View of “Etal Adnan,” 2013. Foreground: Untitled 1, 2013.

View of “Etal Adnan,” 2013. Foreground: Untitled 1, 2013.

Etel Adnan

Sfeir-Semler Gallery | Beirut

View of “Etal Adnan,” 2013. Foreground: Untitled 1, 2013.

The two great subjects of Etel Adnan’s paintings are a mountain in California and the Mediterranean Sea. For the past six decades, she has returned to them again and again, playing with the endless possibilities that color, texture, and a palette knife lend to her diminutive geometric abstractions of a peak and a horizon line. The most whimsical thing about her recent exhibition in Beirut, however, was neither Mount Tamalpais in Marin County nor the curve of the Levantine coastline. Rather, it was the way the sun and the moon slipped into those familiar landscapes and then seemed to follow viewers around the space. A sequence of thirty-one small canvases—all Untitled and painted in the past two years—lined the eastern and southern walls of the gallery. Almost every single work featured a full, gorgeous orb signaling day or night in a vividly rendered sky. Hung at regular intervals, the paintings felt like the spread-out pages of a flip-book, pale moons yielding to vibrant suns and then, on one occasion, becoming square, and on another, doubling up in a single plane.

Renowned as a writer, poet, and public intellectual (a perilously endangered species in the Arab world), Adnan is now eighty-eight years old. Incongruously for a woman who has moved around restlessly all of her life, Adnan rarely strays beyond the borders of Europe these days. Still, she remains bafflingly prolific, which means she is painting her mountain and sea from memory. “I don’t have to close my eyes,” she writes in Paris, When It’s Naked (1993), a book about coming to grips with the literary and imperial legacies of France. “The sea is in front of me most of the time. . . . It is open on each side, and all the way to the horizon. The horizon used to be my childhood home,” she continues. “I know it so well. I built on it complete cities, surrounded by flames, and they were engulfed in fires like the city of Smyrna.”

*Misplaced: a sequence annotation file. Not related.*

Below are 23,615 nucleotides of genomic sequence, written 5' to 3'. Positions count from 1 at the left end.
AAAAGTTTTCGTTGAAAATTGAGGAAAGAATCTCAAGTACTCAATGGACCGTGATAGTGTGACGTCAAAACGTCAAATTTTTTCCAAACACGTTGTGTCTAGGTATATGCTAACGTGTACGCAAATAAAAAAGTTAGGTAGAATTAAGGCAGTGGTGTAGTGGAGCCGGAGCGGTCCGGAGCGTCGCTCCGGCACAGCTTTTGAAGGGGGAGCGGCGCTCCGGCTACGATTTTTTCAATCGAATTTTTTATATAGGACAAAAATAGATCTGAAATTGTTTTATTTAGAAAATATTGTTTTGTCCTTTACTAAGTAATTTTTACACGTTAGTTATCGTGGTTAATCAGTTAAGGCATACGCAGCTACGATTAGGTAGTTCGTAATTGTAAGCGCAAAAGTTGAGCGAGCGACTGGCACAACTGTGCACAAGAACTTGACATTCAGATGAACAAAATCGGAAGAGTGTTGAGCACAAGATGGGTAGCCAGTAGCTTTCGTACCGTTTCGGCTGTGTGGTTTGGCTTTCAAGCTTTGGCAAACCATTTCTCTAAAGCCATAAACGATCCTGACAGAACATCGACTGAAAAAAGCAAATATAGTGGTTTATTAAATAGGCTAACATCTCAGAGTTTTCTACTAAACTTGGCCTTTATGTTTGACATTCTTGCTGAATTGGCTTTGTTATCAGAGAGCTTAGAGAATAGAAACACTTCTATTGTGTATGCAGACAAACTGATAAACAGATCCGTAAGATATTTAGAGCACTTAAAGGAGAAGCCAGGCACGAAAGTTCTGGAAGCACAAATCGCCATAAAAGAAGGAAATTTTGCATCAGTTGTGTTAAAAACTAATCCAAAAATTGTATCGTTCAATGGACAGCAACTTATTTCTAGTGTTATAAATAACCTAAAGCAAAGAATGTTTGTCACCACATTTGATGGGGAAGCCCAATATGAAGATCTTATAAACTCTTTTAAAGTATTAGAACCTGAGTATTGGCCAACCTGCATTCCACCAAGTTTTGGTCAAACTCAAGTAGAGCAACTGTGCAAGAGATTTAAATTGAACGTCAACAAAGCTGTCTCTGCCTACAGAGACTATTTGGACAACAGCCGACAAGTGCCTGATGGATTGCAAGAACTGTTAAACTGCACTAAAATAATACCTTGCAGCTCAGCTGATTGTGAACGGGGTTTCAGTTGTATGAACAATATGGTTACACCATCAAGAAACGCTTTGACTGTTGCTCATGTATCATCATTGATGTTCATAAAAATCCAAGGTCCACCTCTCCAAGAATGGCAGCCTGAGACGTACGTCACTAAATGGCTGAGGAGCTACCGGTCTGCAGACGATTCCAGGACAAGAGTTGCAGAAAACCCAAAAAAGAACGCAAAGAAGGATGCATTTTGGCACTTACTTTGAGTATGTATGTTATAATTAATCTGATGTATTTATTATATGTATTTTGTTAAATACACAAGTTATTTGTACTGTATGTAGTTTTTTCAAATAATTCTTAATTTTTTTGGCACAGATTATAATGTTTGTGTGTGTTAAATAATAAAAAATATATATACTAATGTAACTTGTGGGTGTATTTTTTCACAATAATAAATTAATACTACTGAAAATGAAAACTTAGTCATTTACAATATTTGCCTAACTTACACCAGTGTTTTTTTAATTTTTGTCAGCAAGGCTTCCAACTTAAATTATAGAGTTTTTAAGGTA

Looking at Adnan’s artwork in isolation, one might never know that the counterpoint to her paintings—which are elegant and airy and appear to have been made with great ease—consists of such bruised and wounded language. Her writing fills a life’s worth of tough, compact books that touch on moments of extreme violence (North African immigrants protesting in Paris, the breakdown of the state in Lebanon, the invasion of Iraq) and at the same time become tangled up in the brilliantly complex narratives of Adnan’s own life as a Beirut-born daughter of Islam, the Ottoman Empire (her father, from Damascus, was a high-ranking officer in the sultan’s army), Greek exodus, the Orthodox Church, French rule, and Lebanon’s long and gruesome civil war. In this exhibition, all of those books—including a newly published volume of her criticism, all but forgotten until now—were lined up on a shelf opposite eight leporellos, accordion-pleated artist’s books, some purely pictorial, others transcribing the poems of friends and colleagues. Around one corner hung six collage-like paintings dating from 1963 through 1970, and four riotous wool tapestries, including the colorful California, 1977, and the humorous, jazzy, Mondrianesque Champs de petrol (Oil Fields), 2013. Around another corner was a selection of Adnan’s experimental Super 8 films from the 1960s, and an hour-long black-and-white film from 2007 by the Greek director Vouvoula Skoura, who set out to adapt Adnan’s book Of Cities and Women: Letters to Fawwaz (1993) and ended up making a documentary instead. With quotations from Adnan’s writing stuck somewhat tackily to the wall, the presentation verged on offering too much material until, perhaps, one read “We spent a lifetime running after our life, running into that soft wall, looking for the energy to die” and then “Painters have a knowledge that goes beyond words,” and felt satisfied that the work was done.

Kaelen Wilson-Goldie